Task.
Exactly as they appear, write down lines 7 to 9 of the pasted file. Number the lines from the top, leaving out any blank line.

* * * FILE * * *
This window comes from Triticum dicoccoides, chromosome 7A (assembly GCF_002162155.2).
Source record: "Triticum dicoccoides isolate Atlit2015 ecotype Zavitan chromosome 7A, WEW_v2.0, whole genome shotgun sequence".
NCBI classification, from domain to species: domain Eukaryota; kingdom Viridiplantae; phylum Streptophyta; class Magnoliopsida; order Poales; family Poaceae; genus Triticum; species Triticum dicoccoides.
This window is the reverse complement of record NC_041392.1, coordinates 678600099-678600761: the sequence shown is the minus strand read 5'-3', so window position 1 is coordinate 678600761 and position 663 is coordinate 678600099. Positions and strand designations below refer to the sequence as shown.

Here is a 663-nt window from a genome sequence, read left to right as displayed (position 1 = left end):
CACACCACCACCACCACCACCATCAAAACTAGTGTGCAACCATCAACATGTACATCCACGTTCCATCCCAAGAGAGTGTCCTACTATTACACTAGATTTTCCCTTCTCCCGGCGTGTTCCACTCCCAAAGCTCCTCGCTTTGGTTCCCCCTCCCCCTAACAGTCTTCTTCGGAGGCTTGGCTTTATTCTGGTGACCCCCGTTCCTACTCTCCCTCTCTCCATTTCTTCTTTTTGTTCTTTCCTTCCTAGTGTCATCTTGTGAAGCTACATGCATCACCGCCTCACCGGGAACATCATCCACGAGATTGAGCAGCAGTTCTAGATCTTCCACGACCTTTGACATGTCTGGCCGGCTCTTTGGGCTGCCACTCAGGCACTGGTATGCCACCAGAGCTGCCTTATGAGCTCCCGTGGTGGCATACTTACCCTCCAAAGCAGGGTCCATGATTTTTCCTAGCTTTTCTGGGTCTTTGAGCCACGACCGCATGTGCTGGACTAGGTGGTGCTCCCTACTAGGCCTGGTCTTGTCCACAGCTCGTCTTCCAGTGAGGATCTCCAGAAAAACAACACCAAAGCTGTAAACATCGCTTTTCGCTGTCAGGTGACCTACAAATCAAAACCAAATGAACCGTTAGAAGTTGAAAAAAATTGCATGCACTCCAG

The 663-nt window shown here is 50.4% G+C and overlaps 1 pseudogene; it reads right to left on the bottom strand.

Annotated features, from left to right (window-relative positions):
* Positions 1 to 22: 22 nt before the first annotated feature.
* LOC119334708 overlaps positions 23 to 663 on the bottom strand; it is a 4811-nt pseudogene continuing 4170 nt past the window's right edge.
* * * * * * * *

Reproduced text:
The 663-nt window shown here is 50.4% G+C and overlaps 1 pseudogene; it reads right to left on the bottom strand.

Annotated features, from left to right (window-relative positions):
* Positions 1 to 22: 22 nt before the first annotated feature.